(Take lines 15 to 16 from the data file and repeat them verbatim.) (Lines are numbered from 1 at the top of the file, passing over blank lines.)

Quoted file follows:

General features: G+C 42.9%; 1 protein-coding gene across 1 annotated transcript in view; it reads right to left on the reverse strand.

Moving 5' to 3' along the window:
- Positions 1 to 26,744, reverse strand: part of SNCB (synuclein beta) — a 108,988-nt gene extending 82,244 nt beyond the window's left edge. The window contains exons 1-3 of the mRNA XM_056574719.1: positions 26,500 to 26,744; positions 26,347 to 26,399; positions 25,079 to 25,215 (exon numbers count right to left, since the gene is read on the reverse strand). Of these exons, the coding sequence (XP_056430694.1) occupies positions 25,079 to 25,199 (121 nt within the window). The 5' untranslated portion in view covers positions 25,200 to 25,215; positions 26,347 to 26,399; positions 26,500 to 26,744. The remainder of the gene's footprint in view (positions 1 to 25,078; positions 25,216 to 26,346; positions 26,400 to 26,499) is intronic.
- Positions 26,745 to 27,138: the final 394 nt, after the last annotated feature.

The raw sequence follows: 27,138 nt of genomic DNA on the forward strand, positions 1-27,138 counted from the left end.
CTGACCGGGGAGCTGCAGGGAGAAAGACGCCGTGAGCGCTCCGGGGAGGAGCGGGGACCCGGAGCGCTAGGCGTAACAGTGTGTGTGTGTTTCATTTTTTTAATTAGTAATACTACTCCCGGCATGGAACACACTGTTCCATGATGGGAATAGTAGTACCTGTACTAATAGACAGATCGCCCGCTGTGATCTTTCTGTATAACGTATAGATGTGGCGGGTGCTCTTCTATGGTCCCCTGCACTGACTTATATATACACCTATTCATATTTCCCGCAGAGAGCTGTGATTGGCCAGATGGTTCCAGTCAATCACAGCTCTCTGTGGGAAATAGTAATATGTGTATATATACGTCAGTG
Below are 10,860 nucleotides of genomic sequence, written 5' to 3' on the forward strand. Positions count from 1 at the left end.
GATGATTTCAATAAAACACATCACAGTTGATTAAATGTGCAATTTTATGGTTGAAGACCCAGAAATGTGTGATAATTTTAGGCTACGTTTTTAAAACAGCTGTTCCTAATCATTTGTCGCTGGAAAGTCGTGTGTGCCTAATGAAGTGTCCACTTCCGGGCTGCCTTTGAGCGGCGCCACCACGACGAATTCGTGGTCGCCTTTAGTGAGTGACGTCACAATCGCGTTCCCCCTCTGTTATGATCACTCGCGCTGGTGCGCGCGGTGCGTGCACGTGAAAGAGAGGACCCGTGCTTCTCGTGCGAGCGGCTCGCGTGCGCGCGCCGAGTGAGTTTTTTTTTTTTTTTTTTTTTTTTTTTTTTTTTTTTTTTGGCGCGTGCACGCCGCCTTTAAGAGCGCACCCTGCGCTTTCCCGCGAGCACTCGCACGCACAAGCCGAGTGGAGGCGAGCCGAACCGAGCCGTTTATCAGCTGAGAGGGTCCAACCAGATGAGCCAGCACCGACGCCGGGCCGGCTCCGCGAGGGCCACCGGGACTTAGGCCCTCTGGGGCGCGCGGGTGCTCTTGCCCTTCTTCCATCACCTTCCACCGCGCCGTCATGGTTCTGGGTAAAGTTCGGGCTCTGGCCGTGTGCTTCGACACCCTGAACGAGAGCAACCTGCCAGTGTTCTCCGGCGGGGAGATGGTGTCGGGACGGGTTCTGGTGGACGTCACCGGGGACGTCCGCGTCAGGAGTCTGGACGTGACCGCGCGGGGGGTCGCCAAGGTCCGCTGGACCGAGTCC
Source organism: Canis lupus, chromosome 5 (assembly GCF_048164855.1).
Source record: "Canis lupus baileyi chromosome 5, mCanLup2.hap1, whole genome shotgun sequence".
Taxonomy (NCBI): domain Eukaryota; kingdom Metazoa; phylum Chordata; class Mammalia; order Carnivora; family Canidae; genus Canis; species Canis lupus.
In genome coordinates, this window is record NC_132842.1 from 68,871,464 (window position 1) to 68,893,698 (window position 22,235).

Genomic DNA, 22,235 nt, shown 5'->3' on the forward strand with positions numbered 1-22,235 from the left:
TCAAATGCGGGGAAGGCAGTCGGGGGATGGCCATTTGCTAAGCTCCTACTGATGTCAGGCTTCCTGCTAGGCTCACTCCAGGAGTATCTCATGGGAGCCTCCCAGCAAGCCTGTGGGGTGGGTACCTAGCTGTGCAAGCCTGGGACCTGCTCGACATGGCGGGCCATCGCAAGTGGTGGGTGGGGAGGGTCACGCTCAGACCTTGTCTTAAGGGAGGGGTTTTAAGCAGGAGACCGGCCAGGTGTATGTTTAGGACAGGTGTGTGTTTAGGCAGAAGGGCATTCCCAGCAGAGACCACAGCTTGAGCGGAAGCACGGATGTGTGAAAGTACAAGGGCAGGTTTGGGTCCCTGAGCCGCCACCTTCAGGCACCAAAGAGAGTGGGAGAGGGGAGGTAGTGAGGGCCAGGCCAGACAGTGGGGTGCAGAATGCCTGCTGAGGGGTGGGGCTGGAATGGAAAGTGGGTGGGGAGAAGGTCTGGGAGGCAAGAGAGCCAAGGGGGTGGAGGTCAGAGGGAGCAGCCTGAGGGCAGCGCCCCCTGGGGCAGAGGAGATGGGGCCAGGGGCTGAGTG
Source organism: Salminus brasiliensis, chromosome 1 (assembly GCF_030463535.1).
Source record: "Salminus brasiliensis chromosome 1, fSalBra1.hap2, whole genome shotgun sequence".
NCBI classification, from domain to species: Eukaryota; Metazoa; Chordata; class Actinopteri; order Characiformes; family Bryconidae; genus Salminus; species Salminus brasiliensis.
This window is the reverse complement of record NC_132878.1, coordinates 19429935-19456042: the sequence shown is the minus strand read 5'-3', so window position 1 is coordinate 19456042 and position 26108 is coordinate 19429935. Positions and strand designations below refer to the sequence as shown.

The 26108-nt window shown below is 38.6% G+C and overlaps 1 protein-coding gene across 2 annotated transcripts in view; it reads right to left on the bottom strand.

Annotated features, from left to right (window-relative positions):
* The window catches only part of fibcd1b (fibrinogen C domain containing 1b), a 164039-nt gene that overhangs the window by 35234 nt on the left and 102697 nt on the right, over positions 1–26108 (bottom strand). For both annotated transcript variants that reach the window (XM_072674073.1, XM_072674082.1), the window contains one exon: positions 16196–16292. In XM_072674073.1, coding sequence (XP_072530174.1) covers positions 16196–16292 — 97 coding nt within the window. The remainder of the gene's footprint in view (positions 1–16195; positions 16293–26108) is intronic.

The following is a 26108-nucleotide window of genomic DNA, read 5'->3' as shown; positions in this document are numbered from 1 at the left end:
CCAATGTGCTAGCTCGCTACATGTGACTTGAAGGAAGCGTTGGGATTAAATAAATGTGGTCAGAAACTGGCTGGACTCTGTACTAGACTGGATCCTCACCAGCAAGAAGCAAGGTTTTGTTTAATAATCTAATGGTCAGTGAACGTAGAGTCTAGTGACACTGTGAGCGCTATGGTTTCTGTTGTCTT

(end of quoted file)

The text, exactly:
Source organism: Salminus brasiliensis, chromosome 1 (assembly GCF_030463535.1).
Source record: "Salminus brasiliensis chromosome 1, fSalBra1.hap2, whole genome shotgun sequence".